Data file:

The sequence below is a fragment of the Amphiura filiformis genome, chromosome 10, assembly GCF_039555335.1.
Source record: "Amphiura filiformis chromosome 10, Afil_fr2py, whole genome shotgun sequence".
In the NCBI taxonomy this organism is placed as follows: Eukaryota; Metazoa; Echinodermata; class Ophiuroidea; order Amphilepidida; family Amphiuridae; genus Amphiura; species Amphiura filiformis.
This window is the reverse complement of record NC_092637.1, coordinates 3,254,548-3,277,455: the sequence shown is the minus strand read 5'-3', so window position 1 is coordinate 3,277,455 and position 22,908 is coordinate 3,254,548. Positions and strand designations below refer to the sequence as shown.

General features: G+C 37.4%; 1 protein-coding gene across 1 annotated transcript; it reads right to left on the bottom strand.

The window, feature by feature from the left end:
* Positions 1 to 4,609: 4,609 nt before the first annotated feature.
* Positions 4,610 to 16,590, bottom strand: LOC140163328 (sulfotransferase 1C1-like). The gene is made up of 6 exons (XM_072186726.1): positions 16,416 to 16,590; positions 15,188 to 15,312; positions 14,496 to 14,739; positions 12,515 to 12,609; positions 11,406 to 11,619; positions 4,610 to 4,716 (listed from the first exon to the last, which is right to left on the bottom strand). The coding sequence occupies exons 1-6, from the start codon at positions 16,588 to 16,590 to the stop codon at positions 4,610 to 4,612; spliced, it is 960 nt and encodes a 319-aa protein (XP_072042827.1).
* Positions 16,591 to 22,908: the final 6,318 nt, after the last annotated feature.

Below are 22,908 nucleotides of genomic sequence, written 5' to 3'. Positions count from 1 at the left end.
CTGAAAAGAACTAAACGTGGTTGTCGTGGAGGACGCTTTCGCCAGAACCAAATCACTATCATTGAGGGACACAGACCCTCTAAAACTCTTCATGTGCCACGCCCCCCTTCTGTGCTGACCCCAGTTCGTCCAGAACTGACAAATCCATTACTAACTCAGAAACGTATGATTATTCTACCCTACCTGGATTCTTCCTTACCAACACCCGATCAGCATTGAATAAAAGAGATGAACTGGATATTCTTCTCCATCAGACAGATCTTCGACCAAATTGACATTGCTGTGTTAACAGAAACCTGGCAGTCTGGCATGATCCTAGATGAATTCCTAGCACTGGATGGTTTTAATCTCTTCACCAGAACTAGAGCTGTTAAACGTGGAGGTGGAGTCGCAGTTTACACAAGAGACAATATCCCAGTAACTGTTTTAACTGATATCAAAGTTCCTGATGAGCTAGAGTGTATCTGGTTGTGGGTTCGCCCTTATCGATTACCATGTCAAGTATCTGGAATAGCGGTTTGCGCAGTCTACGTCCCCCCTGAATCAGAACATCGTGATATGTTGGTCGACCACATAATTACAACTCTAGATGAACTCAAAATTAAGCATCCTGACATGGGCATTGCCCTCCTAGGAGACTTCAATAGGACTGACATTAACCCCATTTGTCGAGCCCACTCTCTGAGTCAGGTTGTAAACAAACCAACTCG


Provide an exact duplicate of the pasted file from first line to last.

The sequence below is a fragment of the Amphiura filiformis genome, chromosome 10, assembly GCF_039555335.1.
Source record: "Amphiura filiformis chromosome 10, Afil_fr2py, whole genome shotgun sequence".
In the NCBI taxonomy this organism is placed as follows: Eukaryota; Metazoa; Echinodermata; class Ophiuroidea; order Amphilepidida; family Amphiuridae; genus Amphiura; species Amphiura filiformis.
This window is the reverse complement of record NC_092637.1, coordinates 3,254,548-3,277,455: the sequence shown is the minus strand read 5'-3', so window position 1 is coordinate 3,277,455 and position 22,908 is coordinate 3,254,548. Positions and strand designations below refer to the sequence as shown.

General features: G+C 37.4%; 1 protein-coding gene across 1 annotated transcript; it reads right to left on the bottom strand.

The window, feature by feature from the left end:
* Positions 1 to 4,609: 4,609 nt before the first annotated feature.
* Positions 4,610 to 16,590, bottom strand: LOC140163328 (sulfotransferase 1C1-like). The gene is made up of 6 exons (XM_072186726.1): positions 16,416 to 16,590; positions 15,188 to 15,312; positions 14,496 to 14,739; positions 12,515 to 12,609; positions 11,406 to 11,619; positions 4,610 to 4,716 (listed from the first exon to the last, which is right to left on the bottom strand). The coding sequence occupies exons 1-6, from the start codon at positions 16,588 to 16,590 to the stop codon at positions 4,610 to 4,612; spliced, it is 960 nt and encodes a 319-aa protein (XP_072042827.1).
* Positions 16,591 to 22,908: the final 6,318 nt, after the last annotated feature.

Below are 22,908 nucleotides of genomic sequence, written 5' to 3'. Positions count from 1 at the left end.
CTGAAAAGAACTAAACGTGGTTGTCGTGGAGGACGCTTTCGCCAGAACCAAATCACTATCATTGAGGGACACAGACCCTCTAAAACTCTTCATGTGCCACGCCCCCCTTCTGTGCTGACCCCAGTTCGTCCAGAACTGACAAATCCATTACTAACTCAGAAACGTATGATTATTCTACCCTACCTGGATTCTTCCTTACCAACACCCGATCAGCATTGAATAAAAGAGATGAACTGGATATTCTTCTCCATCAGACAGATCTTCGACCAAATTGACATTGCTGTGTTAACAGAAACCTGGCAGTCTGGCATGATCCTAGATGAATTCCTAGCACTGGATGGTTTTAATCTCTTCACCAGAACTAGAGCTGTTAAACGTGGAGGTGGAGTCGCAGTTTACACAAGAGACAATATCCCAGTAACTGTTTTAACTGATATCAAAGTTCCTGATGAGCTAGAGTGTATCTGGTTGTGGGTTCGCCCTTATCGATTACCATGTCAAGTATCTGGAATAGCGGTTTGCGCAGTCTACGTCCCCCCTGAATCAGAACATCGTGATATGTTGGTCGACCACATAATTACAACTCTAGATGAACTCAAAATTAAGCATCCTGACATGGGCATTGCCCTCCTAGGAGACTTCAATAGGACTGACATTAACCCCATTTGTCGAGCCCACTCTCTGAGTCAGGTTGTAAACAAACCAACTCG